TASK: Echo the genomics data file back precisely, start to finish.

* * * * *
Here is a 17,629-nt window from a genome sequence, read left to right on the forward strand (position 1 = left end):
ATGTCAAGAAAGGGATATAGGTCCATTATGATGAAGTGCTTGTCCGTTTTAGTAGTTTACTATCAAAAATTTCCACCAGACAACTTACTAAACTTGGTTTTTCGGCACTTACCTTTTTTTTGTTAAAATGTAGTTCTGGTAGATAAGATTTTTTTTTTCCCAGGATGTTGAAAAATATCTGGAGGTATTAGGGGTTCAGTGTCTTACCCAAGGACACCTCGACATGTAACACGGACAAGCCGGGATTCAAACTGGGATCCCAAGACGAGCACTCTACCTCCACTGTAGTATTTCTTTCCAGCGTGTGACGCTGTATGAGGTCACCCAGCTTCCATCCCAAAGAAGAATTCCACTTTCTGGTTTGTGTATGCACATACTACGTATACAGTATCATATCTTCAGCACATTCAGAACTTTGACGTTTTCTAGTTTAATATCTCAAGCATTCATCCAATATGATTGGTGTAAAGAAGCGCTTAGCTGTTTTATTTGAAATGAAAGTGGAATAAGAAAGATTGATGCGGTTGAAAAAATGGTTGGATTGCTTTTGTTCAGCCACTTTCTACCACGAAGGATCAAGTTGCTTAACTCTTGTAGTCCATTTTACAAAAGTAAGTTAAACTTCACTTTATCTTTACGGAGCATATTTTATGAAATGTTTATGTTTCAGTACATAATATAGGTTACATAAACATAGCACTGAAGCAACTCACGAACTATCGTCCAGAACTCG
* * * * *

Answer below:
Here is a 17,629-nt window from a genome sequence, read left to right on the forward strand (position 1 = left end):
ATGTCAAGAAAGGGATATAGGTCCATTATGATGAAGTGCTTGTCCGTTTTAGTAGTTTACTATCAAAAATTTCCACCAGACAACTTACTAAACTTGGTTTTTCGGCACTTACCTTTTTTTTGTTAAAATGTAGTTCTGGTAGATAAGATTTTTTTTTTCCCAGGATGTTGAAAAATATCTGGAGGTATTAGGGGTTCAGTGTCTTACCCAAGGACACCTCGACATGTAACACGGACAAGCCGGGATTCAAACTGGGATCCCAAGACGAGCACTCTACCTCCACTGTAGTATTTCTTTCCAGCGTGTGACGCTGTATGAGGTCACCCAGCTTCCATCCCAAAGAAGAATTCCACTTTCTGGTTTGTGTATGCACATACTACGTATACAGTATCATATCTTCAGCACATTCAGAACTTTGACGTTTTCTAGTTTAATATCTCAAGCATTCATCCAATATGATTGGTGTAAAGAAGCGCTTAGCTGTTTTATTTGAAATGAAAGTGGAATAAGAAAGATTGATGCGGTTGAAAAAATGGTTGGATTGCTTTTGTTCAGCCACTTTCTACCACGAAGGATCAAGTTGCTTAACTCTTGTAGTCCATTTTACAAAAGTAAGTTAAACTTCACTTTATCTTTACGGAGCATATTTTATGAAATGTTTATGTTTCAGTACATAATATAGGTTACATAAACATAGCACTGAAGCAACTCACGAACTATCGTCCAGAACTCG